The government of Canada is debating a “Right to Die” bill at the moment. A certain percentage of doctors are adamantly against the whole idea. We have to wonder why. There are all sorts of reasons: thin edge of the wedge, who protects the helpless, can children make that choice, etc. But I think there is a more basic cause, deep within the ethos of the medical community.
The Battle Against the Great Destroyer
When someone keeps fighting for too long, another interpretation might be that the person doesn’t know when to quit. And that’s easy to do when someone else is feeling the pain.
Medicine is one place where the competitive nature of the human psyche is a great motivator but needs to be kept under control. We notice a whole lot of language in the medical workplace that revolves around images of battle, struggle, and competition. The war on disease, “losing” a patient, and all that. This shows an attitude that may lead to the more competitive doctors to overstep their mandate at times.
Both Parties Suffer
This causes trouble for both doctors and patients. After all, doctors may win many battles, but they eventually lose the war. All their patients will die. This makes a hospital a pretty poor work environment for doctors, nurses and all other caregivers. And it makes warfare a pretty poor metaphor for the doctor’s duty.
Extended Life Attempts
And the worst part of letting this competitive spirit take over health care is when the clinicians refuse to give up.
Oh, it’s all very well, up to a point. We want a team that won’t let us down. (Check the metaphor.) However, there is a point where the doctors must stop trying to keep the patient alive, and must instead concern themselves with helping the patient to die with ease and dignity. Many of us, given the choice, would prefer not to be kept alive through mechanical and chemical processes for weeks or months past our ability to do or say anything about it. But some doctors, caught up in their own battle against Death, would be happy to do this with every patient. In fact, some of them demand that this must be done. They have been so involved in their mission for so long that they have forgotten the reason they started.
Palliative Care for the Dying
This is an actual account, phoned in to a CBC talk show on the subject a few weeks ago.
A woman is in the last stages of dying. She cannot swallow, and all her sites for intravenous feeding are used up. The only choice is to stop trying and allow the patient to die. Unfortunately, this means the patient dies of dehydration, a painful process taking up to 8 days. In this case, at day 6 the woman is exhibiting signs of being in pain. The son asks the nurse why his mother can’t be given a bigger dose of morphine. The nurse says, “We don’t want her to become addicted, do we?”
Good Old Hippocrates
The present ethos of the medical community was created about 2,500 years ago, in a time when physicians did not have the methodology to keep people alive. So they had to try their utmost to do so. Hence the Hypocritical Oath, in which the doctor promises to do the best for the patient, whether the patient wants it or not. Note that Hippocrates lived in a stratified society where some people were seen as more able to make decisions than others. Nowhere in the oath, save for the part about “warmth, sympathy, and understanding,” is there anything about listening to what the patient wants.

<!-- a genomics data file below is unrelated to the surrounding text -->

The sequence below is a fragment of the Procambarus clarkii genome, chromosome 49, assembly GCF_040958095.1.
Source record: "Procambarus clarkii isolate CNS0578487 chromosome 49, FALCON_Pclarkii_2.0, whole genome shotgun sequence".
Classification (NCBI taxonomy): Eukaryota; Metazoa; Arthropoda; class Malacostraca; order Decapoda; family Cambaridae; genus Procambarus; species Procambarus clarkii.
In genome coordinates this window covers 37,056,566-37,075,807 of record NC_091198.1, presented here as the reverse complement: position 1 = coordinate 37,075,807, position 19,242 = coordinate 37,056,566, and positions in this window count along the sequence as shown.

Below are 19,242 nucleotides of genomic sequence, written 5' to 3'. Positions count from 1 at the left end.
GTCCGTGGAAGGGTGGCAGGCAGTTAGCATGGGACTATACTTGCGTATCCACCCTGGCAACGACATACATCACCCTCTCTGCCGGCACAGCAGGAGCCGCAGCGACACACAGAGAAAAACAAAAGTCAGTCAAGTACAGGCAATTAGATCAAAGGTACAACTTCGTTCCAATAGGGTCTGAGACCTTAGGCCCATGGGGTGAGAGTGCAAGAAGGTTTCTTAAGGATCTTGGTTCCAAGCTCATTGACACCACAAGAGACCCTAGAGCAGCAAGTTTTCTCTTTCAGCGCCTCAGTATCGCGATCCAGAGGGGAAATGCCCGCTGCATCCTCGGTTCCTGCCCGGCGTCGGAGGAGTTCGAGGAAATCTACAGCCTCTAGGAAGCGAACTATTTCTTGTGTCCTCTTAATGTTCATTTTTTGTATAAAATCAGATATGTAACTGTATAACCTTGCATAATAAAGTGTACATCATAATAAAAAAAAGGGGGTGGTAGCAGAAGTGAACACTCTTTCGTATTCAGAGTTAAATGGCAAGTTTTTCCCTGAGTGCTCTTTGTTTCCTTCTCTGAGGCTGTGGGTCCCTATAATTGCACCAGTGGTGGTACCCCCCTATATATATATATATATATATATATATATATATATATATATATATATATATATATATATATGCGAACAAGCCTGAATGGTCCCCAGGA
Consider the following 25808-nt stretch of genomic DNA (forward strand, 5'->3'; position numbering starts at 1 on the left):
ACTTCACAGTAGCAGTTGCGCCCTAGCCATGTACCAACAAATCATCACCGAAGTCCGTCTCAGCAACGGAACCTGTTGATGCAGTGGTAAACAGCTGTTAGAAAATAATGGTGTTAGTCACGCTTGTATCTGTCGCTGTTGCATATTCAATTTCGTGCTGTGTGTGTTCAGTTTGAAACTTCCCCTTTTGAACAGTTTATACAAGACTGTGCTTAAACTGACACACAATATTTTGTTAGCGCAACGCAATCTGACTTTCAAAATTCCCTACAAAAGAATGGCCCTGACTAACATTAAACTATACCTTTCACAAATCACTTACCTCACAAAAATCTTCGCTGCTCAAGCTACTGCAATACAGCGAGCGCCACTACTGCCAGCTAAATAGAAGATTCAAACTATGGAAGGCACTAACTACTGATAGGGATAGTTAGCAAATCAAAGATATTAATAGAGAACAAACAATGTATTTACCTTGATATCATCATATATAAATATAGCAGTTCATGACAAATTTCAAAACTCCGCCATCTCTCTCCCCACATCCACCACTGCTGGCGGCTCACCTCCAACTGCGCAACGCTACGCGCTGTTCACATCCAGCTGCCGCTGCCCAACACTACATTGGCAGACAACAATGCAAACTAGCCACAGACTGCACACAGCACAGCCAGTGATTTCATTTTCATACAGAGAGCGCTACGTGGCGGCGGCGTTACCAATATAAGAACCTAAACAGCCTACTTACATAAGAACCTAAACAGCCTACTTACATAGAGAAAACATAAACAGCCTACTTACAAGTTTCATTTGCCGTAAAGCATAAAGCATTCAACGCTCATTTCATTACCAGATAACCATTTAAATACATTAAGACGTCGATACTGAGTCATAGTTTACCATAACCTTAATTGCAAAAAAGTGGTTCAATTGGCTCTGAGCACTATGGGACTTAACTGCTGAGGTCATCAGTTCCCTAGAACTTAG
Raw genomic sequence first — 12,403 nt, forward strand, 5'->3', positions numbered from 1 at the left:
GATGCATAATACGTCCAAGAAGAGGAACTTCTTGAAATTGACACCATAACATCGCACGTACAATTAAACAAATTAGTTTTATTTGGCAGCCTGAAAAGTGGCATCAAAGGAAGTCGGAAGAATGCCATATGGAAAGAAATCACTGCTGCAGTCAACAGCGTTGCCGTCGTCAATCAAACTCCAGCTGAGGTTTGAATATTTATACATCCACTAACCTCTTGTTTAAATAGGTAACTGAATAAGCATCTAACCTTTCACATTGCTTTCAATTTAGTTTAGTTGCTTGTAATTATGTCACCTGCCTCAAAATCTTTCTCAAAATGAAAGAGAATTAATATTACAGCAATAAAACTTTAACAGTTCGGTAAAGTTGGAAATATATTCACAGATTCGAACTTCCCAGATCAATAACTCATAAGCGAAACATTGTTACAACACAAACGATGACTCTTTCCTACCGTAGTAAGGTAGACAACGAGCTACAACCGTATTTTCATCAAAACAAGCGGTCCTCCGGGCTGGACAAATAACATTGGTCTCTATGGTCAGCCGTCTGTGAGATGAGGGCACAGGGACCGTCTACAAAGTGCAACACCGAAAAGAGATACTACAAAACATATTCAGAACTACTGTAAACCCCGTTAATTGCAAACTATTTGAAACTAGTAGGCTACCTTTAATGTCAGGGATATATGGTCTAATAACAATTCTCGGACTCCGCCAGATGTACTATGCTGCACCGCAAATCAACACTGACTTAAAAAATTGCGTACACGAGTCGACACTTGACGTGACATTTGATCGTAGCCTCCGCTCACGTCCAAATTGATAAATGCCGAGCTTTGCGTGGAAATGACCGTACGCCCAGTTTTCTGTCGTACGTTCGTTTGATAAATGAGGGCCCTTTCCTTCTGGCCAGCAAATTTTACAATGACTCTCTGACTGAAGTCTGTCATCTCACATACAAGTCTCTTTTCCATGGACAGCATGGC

We are a bit more democratic today, and it is usually agreed that patients should be making decisions about their own health care. One might be forgiven for being suspicious of doctors that revert to type once patients can’t speak up for themselves anymore.
Because now, with modern medicine, we have the technology to keep people alive much longer. And there is a dark side to that power. We also have the ability to cause people a great deal of suffering and indignity at a time when they are least able to stand up for themselves. If we apply our outmoded ethos to our modern methods we run the risk of doing our clients a great disservice.
What Does the Client Want?
Back in the old days, people basically wanted to live as long as humanly possible. Doctors developed their objectives to accomplish this. I, personally, want to live as long as humanely possible and then die in dignity and ease. I think many modern people want the same.
What the doctors must learn to recognize, because the patient may not be able to communicate it, is when the ability to lengthen life loses importance and when the need for dying with ease and dignity takes over. At the point where those two lines cross on the graph, the doctor has to start making changes in his attitude.
A Win-Win Solution
And this gives the doctor a chance to win all the way. If the objective is to keep the patient alive, the doctor will always lose. If the objective is to keep the patient alive as long as it suits the patient and then ease the death process, the doctor can be successful at both. Thus everyone is as happy as possible in an unhappy situation. The Great Game may be over, but at least we can eke out a tie.